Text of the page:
Terry: (after listening for a while) You think drugs are behind this music? I’m guessing cocaine.
Alex: Maybe. There is a touch of syphilitic madness to this music. It’s paranoid music, always looking over its shoulder.

Strauss had good reason to be worried. He was appointed president of the Reichsmusikkammer, the State Music Bureau, by Joseph Goebbels without his consent in 1933. Strauss composed the Olympische Hymne for the 1936 Summer Olympic Games in Berlin. The significance of the 1936 games is that it was a showcase for Hitler to demonstrate the superiority of the Aryan race, a notion undermined by the four gold medals won by black American athlete Jesse Owens. The other popular image of Jesse Owens is his publicity stunts later in life, defeating racehorses in a sprint. When on the metaphysical trail, coming full circle is the first clue that you are onto something.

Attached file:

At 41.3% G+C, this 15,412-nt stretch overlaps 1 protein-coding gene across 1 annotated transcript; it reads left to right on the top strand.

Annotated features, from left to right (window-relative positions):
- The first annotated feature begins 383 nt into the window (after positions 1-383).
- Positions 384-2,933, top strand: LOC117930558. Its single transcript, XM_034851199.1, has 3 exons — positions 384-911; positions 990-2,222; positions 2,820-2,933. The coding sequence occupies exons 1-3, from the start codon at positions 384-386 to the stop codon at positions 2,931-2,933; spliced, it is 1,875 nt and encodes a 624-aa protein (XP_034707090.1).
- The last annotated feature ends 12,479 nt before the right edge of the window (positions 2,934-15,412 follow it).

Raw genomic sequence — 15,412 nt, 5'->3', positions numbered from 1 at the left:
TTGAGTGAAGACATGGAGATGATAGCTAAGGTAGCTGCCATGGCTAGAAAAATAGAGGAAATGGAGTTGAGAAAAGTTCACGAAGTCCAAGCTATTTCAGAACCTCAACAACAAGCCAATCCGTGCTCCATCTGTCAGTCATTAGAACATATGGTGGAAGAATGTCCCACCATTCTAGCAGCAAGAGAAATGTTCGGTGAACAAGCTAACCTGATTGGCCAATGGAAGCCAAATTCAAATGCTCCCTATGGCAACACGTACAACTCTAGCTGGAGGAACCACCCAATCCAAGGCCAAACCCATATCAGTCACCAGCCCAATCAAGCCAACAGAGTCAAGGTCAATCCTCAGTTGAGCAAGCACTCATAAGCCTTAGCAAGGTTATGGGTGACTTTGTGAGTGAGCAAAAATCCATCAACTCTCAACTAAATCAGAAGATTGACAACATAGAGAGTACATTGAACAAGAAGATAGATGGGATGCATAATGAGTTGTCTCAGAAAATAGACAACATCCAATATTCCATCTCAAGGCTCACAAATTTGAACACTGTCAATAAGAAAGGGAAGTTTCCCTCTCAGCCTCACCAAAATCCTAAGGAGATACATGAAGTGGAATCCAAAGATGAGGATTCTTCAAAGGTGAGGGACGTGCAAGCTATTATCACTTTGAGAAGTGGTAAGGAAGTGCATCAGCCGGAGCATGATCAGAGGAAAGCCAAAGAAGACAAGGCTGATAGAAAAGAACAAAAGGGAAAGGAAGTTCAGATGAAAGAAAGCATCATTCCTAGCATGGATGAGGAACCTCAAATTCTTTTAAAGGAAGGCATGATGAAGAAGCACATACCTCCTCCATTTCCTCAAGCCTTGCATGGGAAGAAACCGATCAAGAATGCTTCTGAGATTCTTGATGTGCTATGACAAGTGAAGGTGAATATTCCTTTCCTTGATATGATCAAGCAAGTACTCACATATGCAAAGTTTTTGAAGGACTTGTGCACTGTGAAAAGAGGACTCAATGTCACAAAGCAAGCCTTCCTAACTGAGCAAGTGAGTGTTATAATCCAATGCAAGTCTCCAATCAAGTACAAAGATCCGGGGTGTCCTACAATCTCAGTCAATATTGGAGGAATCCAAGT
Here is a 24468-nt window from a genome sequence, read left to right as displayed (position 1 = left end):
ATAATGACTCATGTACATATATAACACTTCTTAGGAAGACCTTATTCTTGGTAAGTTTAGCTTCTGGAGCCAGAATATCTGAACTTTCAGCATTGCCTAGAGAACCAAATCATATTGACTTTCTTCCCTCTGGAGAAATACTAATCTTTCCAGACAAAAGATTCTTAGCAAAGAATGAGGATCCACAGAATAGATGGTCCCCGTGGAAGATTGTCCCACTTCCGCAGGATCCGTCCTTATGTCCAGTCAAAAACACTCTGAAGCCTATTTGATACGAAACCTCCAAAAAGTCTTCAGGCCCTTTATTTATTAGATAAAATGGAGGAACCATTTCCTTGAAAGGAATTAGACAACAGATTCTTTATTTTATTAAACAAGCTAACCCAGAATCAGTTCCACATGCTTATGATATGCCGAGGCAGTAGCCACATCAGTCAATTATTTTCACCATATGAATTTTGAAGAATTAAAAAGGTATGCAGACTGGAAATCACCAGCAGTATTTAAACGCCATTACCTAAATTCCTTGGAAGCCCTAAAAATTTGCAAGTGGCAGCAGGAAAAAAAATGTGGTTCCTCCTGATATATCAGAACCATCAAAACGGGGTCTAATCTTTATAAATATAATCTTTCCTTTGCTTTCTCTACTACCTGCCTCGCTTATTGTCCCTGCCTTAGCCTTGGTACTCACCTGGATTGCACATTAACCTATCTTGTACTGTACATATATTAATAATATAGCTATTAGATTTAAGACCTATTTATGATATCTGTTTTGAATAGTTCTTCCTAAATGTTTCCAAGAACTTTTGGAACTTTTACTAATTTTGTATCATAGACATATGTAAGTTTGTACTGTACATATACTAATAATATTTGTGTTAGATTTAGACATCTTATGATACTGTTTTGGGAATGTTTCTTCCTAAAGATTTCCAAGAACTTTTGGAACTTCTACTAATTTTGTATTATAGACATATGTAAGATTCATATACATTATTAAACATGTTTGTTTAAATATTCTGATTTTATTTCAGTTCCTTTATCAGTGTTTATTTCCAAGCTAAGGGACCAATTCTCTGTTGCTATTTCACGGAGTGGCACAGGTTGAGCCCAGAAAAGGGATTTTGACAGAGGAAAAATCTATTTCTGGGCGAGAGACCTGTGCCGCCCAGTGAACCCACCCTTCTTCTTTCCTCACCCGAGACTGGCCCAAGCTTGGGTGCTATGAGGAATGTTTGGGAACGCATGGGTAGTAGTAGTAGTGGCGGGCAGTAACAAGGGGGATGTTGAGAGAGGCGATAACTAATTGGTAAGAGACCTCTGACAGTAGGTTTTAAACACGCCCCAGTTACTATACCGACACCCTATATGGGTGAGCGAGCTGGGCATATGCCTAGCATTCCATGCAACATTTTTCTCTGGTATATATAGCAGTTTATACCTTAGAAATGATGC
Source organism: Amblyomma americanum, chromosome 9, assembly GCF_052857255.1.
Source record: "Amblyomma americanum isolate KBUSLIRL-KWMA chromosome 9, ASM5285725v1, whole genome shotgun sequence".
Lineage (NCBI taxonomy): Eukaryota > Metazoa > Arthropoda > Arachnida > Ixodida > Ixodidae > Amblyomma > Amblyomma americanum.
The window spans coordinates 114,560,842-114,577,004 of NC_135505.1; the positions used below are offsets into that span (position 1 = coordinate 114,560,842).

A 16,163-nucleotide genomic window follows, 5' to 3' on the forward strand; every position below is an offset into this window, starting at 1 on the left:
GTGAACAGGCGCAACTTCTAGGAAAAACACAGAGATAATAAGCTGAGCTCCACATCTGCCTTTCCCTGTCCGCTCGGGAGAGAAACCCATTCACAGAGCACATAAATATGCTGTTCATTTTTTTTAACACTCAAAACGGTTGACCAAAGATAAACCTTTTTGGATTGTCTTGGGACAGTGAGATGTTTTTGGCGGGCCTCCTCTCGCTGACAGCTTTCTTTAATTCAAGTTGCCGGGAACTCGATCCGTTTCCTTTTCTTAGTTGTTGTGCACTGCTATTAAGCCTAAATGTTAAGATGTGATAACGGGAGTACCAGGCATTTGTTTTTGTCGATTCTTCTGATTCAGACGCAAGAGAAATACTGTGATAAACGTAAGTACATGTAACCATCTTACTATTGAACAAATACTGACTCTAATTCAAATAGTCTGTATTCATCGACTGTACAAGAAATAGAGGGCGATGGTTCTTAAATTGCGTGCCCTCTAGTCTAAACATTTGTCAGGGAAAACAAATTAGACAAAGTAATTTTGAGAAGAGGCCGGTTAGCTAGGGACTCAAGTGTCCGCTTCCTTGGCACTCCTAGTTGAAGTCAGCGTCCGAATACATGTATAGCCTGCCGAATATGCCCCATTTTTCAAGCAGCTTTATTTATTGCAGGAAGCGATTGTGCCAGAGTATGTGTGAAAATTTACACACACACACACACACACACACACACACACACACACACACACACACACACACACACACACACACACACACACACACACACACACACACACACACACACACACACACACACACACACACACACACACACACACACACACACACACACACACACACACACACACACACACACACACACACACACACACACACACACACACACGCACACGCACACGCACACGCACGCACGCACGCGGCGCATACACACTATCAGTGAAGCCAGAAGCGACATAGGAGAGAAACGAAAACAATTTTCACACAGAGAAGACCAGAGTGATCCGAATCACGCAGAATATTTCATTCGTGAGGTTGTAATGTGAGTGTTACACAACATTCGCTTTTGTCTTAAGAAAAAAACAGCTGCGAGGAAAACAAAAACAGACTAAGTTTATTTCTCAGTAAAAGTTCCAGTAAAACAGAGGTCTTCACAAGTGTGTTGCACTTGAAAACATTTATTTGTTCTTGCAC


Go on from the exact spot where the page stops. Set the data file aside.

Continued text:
Much like dominoes, our coincidences started to tumble in on each other and collapse in a heap. Terry’s Mercedes started to sputter at the Sorrento exit on I-10, leading to the Auto Zone and some shade tree maintenance. “I have a lot of theories on what’s wrong with this car. I’ll keep pulling them out as I need them.” Terry said. While replacing the distributor cap, and subsequently eliminating that from the solution column, we decided that maybe we were trying too hard to make the connections line up. We limped back to his house on Airline, just in time to catch the 6 pm run of the Kentucky Derby on the radio. Visionaire got a cursory mention in the opening lineup, but was lost in the blur of horses. Even the Derby itself succumbed to defeat that day with second place horse Eight Belles breaking both front ankles and needing to be euthanized while sprinting down after the wire.